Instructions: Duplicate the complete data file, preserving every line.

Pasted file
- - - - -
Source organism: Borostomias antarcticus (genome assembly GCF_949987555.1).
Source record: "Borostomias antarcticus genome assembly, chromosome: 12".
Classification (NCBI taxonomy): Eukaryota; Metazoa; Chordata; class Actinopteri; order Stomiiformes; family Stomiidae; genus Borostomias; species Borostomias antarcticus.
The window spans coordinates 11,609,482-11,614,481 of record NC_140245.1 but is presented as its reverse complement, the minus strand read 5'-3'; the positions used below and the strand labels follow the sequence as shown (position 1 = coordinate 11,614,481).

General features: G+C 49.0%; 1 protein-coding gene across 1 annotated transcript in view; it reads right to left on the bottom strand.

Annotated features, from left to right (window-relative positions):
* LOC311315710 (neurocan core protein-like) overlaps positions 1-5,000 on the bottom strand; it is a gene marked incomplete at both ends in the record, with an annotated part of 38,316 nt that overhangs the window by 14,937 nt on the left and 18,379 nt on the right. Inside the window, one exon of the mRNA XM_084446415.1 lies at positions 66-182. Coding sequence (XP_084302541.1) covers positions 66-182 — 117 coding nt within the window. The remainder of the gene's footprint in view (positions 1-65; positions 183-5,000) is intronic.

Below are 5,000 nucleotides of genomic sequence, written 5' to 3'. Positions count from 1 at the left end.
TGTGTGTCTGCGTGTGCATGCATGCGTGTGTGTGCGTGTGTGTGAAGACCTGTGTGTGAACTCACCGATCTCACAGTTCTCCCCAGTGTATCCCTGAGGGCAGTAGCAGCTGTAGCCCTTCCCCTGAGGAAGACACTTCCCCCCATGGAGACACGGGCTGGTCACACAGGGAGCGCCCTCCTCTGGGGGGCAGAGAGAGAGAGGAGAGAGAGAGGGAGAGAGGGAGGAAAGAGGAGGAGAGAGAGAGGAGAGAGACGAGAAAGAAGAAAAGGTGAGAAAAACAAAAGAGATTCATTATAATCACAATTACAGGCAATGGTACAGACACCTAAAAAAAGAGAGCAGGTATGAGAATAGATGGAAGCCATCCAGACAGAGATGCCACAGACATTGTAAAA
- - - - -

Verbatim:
Source organism: Borostomias antarcticus (genome assembly GCF_949987555.1).
Source record: "Borostomias antarcticus genome assembly, chromosome: 12".
Classification (NCBI taxonomy): Eukaryota; Metazoa; Chordata; class Actinopteri; order Stomiiformes; family Stomiidae; genus Borostomias; species Borostomias antarcticus.
The window spans coordinates 11,609,482-11,614,481 of record NC_140245.1 but is presented as its reverse complement, the minus strand read 5'-3'; the positions used below and the strand labels follow the sequence as shown (position 1 = coordinate 11,614,481).

General features: G+C 49.0%; 1 protein-coding gene across 1 annotated transcript in view; it reads right to left on the bottom strand.

Annotated features, from left to right (window-relative positions):
* LOC311315710 (neurocan core protein-like) overlaps positions 1-5,000 on the bottom strand; it is a gene marked incomplete at both ends in the record, with an annotated part of 38,316 nt that overhangs the window by 14,937 nt on the left and 18,379 nt on the right. Inside the window, one exon of the mRNA XM_084446415.1 lies at positions 66-182. Coding sequence (XP_084302541.1) covers positions 66-182 — 117 coding nt within the window. The remainder of the gene's footprint in view (positions 1-65; positions 183-5,000) is intronic.

Below are 5,000 nucleotides of genomic sequence, written 5' to 3'. Positions count from 1 at the left end.
TGTGTGTCTGCGTGTGCATGCATGCGTGTGTGTGCGTGTGTGTGAAGACCTGTGTGTGAACTCACCGATCTCACAGTTCTCCCCAGTGTATCCCTGAGGGCAGTAGCAGCTGTAGCCCTTCCCCTGAGGAAGACACTTCCCCCCATGGAGACACGGGCTGGTCACACAGGGAGCGCCCTCCTCTGGGGGGCAGAGAGAGAGAGGAGAGAGAGAGGGAGAGAGGGAGGAAAGAGGAGGAGAGAGAGAGGAGAGAGACGAGAAAGAAGAAAAGGTGAGAAAAACAAAAGAGATTCATTATAATCACAATTACAGGCAATGGTACAGACACCTAAAAAAAGAGAGCAGGTATGAGAATAGATGGAAGCCATCCAGACAGAGATGCCACAGACATTGTAAAA